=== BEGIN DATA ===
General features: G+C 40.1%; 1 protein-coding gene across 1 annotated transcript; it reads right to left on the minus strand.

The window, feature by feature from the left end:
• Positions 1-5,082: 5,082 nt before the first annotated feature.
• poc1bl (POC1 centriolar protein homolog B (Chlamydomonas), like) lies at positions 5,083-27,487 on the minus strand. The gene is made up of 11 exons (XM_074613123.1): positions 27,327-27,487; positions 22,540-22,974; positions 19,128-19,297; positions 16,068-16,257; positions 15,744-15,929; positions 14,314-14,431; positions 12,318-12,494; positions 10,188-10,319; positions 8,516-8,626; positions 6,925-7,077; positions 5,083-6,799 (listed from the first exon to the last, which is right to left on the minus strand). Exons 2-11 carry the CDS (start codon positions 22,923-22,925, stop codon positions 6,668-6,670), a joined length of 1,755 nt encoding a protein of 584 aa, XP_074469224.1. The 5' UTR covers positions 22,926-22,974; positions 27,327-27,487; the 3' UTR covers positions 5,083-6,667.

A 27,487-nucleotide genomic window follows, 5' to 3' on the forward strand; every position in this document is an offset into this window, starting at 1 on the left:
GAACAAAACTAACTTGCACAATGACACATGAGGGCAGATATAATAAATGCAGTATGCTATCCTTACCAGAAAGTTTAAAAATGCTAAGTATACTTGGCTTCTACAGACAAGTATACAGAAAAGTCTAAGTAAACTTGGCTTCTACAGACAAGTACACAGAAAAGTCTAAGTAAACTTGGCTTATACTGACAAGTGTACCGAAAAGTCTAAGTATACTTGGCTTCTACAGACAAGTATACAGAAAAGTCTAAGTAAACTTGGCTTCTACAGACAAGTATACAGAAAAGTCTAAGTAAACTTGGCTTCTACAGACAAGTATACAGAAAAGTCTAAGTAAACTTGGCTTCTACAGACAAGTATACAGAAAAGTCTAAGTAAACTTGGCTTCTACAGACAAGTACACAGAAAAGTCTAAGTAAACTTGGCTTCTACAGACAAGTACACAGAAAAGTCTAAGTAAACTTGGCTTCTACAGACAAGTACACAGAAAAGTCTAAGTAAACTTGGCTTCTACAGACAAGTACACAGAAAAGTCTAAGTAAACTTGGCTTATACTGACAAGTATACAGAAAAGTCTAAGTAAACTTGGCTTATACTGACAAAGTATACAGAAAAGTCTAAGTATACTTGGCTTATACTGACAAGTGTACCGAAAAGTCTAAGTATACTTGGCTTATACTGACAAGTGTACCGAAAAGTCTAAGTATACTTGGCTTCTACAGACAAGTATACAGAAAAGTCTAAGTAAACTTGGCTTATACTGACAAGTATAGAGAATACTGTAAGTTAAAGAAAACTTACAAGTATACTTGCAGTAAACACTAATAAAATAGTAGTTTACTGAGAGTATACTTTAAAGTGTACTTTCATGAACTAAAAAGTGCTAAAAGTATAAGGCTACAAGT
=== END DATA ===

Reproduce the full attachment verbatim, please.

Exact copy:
General features: G+C 40.1%; 1 protein-coding gene across 1 annotated transcript; it reads right to left on the minus strand.

The window, feature by feature from the left end:
• Positions 1-5,082: 5,082 nt before the first annotated feature.
• poc1bl (POC1 centriolar protein homolog B (Chlamydomonas), like) lies at positions 5,083-27,487 on the minus strand. The gene is made up of 11 exons (XM_074613123.1): positions 27,327-27,487; positions 22,540-22,974; positions 19,128-19,297; positions 16,068-16,257; positions 15,744-15,929; positions 14,314-14,431; positions 12,318-12,494; positions 10,188-10,319; positions 8,516-8,626; positions 6,925-7,077; positions 5,083-6,799 (listed from the first exon to the last, which is right to left on the minus strand). Exons 2-11 carry the CDS (start codon positions 22,923-22,925, stop codon positions 6,668-6,670), a joined length of 1,755 nt encoding a protein of 584 aa, XP_074469224.1. The 5' UTR covers positions 22,926-22,974; positions 27,327-27,487; the 3' UTR covers positions 5,083-6,667.

A 27,487-nucleotide genomic window follows, 5' to 3' on the forward strand; every position in this document is an offset into this window, starting at 1 on the left:
GAACAAAACTAACTTGCACAATGACACATGAGGGCAGATATAATAAATGCAGTATGCTATCCTTACCAGAAAGTTTAAAAATGCTAAGTATACTTGGCTTCTACAGACAAGTATACAGAAAAGTCTAAGTAAACTTGGCTTCTACAGACAAGTACACAGAAAAGTCTAAGTAAACTTGGCTTATACTGACAAGTGTACCGAAAAGTCTAAGTATACTTGGCTTCTACAGACAAGTATACAGAAAAGTCTAAGTAAACTTGGCTTCTACAGACAAGTATACAGAAAAGTCTAAGTAAACTTGGCTTCTACAGACAAGTATACAGAAAAGTCTAAGTAAACTTGGCTTCTACAGACAAGTATACAGAAAAGTCTAAGTAAACTTGGCTTCTACAGACAAGTACACAGAAAAGTCTAAGTAAACTTGGCTTCTACAGACAAGTACACAGAAAAGTCTAAGTAAACTTGGCTTCTACAGACAAGTACACAGAAAAGTCTAAGTAAACTTGGCTTCTACAGACAAGTACACAGAAAAGTCTAAGTAAACTTGGCTTATACTGACAAGTATACAGAAAAGTCTAAGTAAACTTGGCTTATACTGACAAAGTATACAGAAAAGTCTAAGTATACTTGGCTTATACTGACAAGTGTACCGAAAAGTCTAAGTATACTTGGCTTATACTGACAAGTGTACCGAAAAGTCTAAGTATACTTGGCTTCTACAGACAAGTATACAGAAAAGTCTAAGTAAACTTGGCTTATACTGACAAGTATAGAGAATACTGTAAGTTAAAGAAAACTTACAAGTATACTTGCAGTAAACACTAATAAAATAGTAGTTTACTGAGAGTATACTTTAAAGTGTACTTTCATGAACTAAAAAGTGCTAAAAGTATAAGGCTACAAGT